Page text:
A Study of Tradition 8

The 12 Traditions of AA and Al-Anon

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Tradition 8 of a 12-step program says, "Twelfth step works should always be nonprofessional, but our service centers may employ special workers." This tradition allows contributions to be used for support services while the groups provide only non-professional, mutual support.

Tradition 8 ensures that any time a newcomer reaches out for help, he will receive it, free of charge. Members freely share their own experience, strength, and hope with the newcomer and by doing so, help themselves by reinforcing their own recovery in the process.

As Step 12 says, "Having had a spiritual awakening as the result of these steps, we tried to carry this message to others, and to practice these principles in all our affairs." There is a saying in 12-step groups, "In order to keep it, you must give it away," with the key word being "give." 

Non-Professional Mutual Support

Many times, newcomers to the program will go to their first meeting expecting to find trained professionals who are there to help them. What they find instead is a fellowship of equals who are gathered together for mutual support. There are no doctors, therapists, or counselors, only other members who have or have had the same problem in their lives.

That's not to say, some of those members are not doctors and professionals, but they leave those outside affiliations at the door. It's how the 12-step programs work, by giving it away in order to keep it.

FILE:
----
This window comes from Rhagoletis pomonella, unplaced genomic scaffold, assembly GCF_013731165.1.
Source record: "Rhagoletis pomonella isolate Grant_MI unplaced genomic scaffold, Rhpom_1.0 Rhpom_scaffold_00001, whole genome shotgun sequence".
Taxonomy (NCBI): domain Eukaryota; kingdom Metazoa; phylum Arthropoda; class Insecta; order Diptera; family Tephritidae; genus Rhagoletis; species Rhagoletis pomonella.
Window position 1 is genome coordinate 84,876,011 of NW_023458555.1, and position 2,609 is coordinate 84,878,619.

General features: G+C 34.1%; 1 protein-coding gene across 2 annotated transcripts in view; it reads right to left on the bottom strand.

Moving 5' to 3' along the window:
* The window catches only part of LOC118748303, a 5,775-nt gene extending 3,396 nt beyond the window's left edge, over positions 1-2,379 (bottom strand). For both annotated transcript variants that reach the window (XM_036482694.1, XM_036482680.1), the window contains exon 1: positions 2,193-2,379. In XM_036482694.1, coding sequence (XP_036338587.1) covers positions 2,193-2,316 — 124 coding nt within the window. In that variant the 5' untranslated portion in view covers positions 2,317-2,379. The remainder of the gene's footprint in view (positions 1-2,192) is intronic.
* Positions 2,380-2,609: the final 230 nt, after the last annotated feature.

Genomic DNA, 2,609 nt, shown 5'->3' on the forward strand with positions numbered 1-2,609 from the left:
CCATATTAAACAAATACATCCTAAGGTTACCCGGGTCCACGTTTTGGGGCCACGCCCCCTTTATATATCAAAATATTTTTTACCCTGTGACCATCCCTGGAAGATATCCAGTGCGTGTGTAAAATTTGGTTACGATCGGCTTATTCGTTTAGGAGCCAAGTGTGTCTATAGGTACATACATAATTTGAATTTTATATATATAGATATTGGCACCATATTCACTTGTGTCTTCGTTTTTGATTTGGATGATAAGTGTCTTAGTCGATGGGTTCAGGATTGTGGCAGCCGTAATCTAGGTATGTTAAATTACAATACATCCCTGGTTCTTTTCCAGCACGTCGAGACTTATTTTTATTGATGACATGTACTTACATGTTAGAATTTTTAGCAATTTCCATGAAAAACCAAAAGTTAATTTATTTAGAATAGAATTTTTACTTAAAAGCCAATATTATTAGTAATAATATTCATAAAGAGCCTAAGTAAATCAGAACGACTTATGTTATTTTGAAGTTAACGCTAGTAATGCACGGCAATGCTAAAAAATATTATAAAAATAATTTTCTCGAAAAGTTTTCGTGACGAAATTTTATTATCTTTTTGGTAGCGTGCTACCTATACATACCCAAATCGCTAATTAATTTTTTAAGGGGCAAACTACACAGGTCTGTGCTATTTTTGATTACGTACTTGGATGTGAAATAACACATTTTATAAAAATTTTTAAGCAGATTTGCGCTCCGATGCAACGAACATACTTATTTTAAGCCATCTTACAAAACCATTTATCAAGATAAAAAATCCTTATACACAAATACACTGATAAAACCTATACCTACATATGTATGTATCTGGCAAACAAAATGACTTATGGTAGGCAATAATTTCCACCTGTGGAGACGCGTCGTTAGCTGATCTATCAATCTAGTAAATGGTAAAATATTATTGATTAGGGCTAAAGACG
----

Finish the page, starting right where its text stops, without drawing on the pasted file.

Tradition 7 says that 12-step groups are self-supporting through their own contributions. These contributions are used to employ special workers and maintain the district, area, and worldwide structure.

This tradition is reflected in the history of AA when John D. Rockefeller, Jr. rejected a giving a large donation as it would "spoil the thing" and they must become self-supporting to be successful.

Many people do not trust authority. This is true of those who want to become sober. Going to a professional counselor is different from going to a group of others who are in recovery. Twelve-step groups are different from professional recovery services, offering the support that the members feel in sharing and listening to each others' stories. There is no authority the member can rebel against.

Hiring Special Workers

Twelve-step organizations at the national, state, and regional levels may have service centers which serve the fellowships as a whole by printing and distributing literature and meeting schedules, maintaining answering services, and other tasks.

These central offices and service centers many times involve more work than volunteer service workers can provide, so some hire full- and part-time employees to do the necessary labor to keep them running smoothly. Tradition 8, therefore, allows for the "special workers" to be hired and paid a salary to do the work that volunteers cannot cover.

Special workers may be employed to keep the AA message alive around the world through printing, communications, and other technology. This is not paying for 12th-step work but paying for the services needed to support it with literature and outreach. Members understand the difference between paying for support services but not paying for professional counselors.

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